Friday, December 18, 2009

Technical Engineer versus Non-Technical Engineer

Who wins the battle between technical engineer versus non-technical (soft-skills) engineer ?
Though this might not be directly related to business, it has huge implications for technology companies and their bottom line. The culture that a company tries to promote, technical like Google/Facebook or business like Oracle/SAP has huge implications on the ways of working and what positions are valued inside the company.

Here is my rant on the engineering labor strategy that places the non-technical engineer as more important then the technical engineer to the company:

What role is more important ?A lot of people would say the non-technical engineer, since the non-technical engineering positions are usually sales engineers and project mangement engineers.

The topic is probably something a lot of people in tech companies think about but do not overtly talk about.

I think the issue is not just with money, but also how a technical person versus project manager/sales person is perceived. From what I see, project management/sales is perceived as a higher status/value then going the technical route (for example: solution architect or principal engineer). Not just internally in the company but externally also.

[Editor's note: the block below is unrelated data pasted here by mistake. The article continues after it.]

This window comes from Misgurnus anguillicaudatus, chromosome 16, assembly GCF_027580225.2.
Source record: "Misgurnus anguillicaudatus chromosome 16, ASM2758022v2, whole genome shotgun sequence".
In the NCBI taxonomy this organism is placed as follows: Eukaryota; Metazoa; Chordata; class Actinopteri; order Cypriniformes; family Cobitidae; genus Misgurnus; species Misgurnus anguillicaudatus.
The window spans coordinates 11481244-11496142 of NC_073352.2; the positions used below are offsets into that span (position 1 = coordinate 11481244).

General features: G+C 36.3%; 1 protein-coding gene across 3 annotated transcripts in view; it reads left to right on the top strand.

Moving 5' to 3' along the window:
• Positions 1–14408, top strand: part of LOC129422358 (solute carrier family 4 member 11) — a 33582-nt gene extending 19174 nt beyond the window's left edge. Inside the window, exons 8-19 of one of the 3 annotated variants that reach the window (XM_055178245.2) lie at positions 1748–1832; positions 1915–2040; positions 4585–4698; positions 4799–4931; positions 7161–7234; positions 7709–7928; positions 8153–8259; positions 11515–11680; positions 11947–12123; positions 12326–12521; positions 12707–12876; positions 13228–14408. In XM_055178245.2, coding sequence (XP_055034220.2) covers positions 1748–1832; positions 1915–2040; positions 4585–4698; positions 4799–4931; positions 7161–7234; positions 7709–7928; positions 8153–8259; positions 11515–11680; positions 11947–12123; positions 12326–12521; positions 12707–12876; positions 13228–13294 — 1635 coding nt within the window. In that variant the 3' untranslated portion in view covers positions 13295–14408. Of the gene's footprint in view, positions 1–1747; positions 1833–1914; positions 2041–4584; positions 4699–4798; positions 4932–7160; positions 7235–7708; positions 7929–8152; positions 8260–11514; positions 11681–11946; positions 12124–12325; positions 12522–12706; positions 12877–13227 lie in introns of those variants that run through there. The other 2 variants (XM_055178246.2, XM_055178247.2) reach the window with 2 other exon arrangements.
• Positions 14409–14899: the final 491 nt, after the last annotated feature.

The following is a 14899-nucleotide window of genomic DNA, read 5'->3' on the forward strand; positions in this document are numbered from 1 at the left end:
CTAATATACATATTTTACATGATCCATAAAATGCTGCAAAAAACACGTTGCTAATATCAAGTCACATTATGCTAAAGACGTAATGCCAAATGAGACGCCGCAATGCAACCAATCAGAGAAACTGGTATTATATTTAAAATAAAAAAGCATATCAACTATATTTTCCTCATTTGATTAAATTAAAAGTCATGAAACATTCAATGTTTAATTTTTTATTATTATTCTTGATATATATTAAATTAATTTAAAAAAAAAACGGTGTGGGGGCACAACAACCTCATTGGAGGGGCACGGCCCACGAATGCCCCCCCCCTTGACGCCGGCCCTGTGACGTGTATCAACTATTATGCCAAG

A project manager with PMP certification can use his experience here and be able to go anywhere else and be seen as creating value to the new company because of his past experience (same with other soft skills like sales).

On the other hand, being technical on a proprietary xyz technology pretty much limits you to a much smaller market and skillset. And your skills lose value pretty fast if you don't keep up with the latest and greatest revision of software/hardware.

Even though a company should not care where a person may go in the future, this creates a situation where one career path is a whole lot less attractive then another career path. And a difference in salary will just aggravate the situation more.

I feel that every technical company out there should try to build 2 career paths that are equally rewarding because to be able to deliver complex technical products and services in a timely manner, requires technical experts that can make/fix thing, project managers that can ensure execution and sales people who can bring in the revenue.

So to answer the question posed at the beginning, in an ideal world, either career path should be equally rewarding so there is no winner between technical versus non-technical engineer.

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